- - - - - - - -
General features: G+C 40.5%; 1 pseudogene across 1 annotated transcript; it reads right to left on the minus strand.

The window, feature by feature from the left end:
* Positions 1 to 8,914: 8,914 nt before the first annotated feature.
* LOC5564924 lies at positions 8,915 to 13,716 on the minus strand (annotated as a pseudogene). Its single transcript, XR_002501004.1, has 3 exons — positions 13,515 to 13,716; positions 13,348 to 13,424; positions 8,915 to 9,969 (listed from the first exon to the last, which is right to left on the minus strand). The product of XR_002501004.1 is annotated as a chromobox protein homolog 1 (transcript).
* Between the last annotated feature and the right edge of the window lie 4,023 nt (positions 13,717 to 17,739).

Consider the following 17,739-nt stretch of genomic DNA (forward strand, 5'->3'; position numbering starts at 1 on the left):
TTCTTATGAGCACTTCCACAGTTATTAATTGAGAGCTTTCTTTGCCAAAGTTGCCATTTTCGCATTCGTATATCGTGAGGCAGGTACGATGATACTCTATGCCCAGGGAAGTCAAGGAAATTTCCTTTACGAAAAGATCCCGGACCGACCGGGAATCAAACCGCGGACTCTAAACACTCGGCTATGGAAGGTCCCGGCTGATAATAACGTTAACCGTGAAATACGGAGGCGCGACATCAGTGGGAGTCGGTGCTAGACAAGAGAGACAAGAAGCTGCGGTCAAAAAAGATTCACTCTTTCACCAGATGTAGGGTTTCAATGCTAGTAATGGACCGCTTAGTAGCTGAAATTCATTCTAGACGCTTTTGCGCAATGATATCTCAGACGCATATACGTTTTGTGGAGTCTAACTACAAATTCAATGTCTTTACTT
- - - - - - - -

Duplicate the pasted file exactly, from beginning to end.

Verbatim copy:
General features: G+C 40.5%; 1 pseudogene across 1 annotated transcript; it reads right to left on the minus strand.

The window, feature by feature from the left end:
* Positions 1 to 8,914: 8,914 nt before the first annotated feature.
* LOC5564924 lies at positions 8,915 to 13,716 on the minus strand (annotated as a pseudogene). Its single transcript, XR_002501004.1, has 3 exons — positions 13,515 to 13,716; positions 13,348 to 13,424; positions 8,915 to 9,969 (listed from the first exon to the last, which is right to left on the minus strand). The product of XR_002501004.1 is annotated as a chromobox protein homolog 1 (transcript).
* Between the last annotated feature and the right edge of the window lie 4,023 nt (positions 13,717 to 17,739).

Consider the following 17,739-nt stretch of genomic DNA (forward strand, 5'->3'; position numbering starts at 1 on the left):
TTCTTATGAGCACTTCCACAGTTATTAATTGAGAGCTTTCTTTGCCAAAGTTGCCATTTTCGCATTCGTATATCGTGAGGCAGGTACGATGATACTCTATGCCCAGGGAAGTCAAGGAAATTTCCTTTACGAAAAGATCCCGGACCGACCGGGAATCAAACCGCGGACTCTAAACACTCGGCTATGGAAGGTCCCGGCTGATAATAACGTTAACCGTGAAATACGGAGGCGCGACATCAGTGGGAGTCGGTGCTAGACAAGAGAGACAAGAAGCTGCGGTCAAAAAAGATTCACTCTTTCACCAGATGTAGGGTTTCAATGCTAGTAATGGACCGCTTAGTAGCTGAAATTCATTCTAGACGCTTTTGCGCAATGATATCTCAGACGCATATACGTTTTGTGGAGTCTAACTACAAATTCAATGTCTTTACTT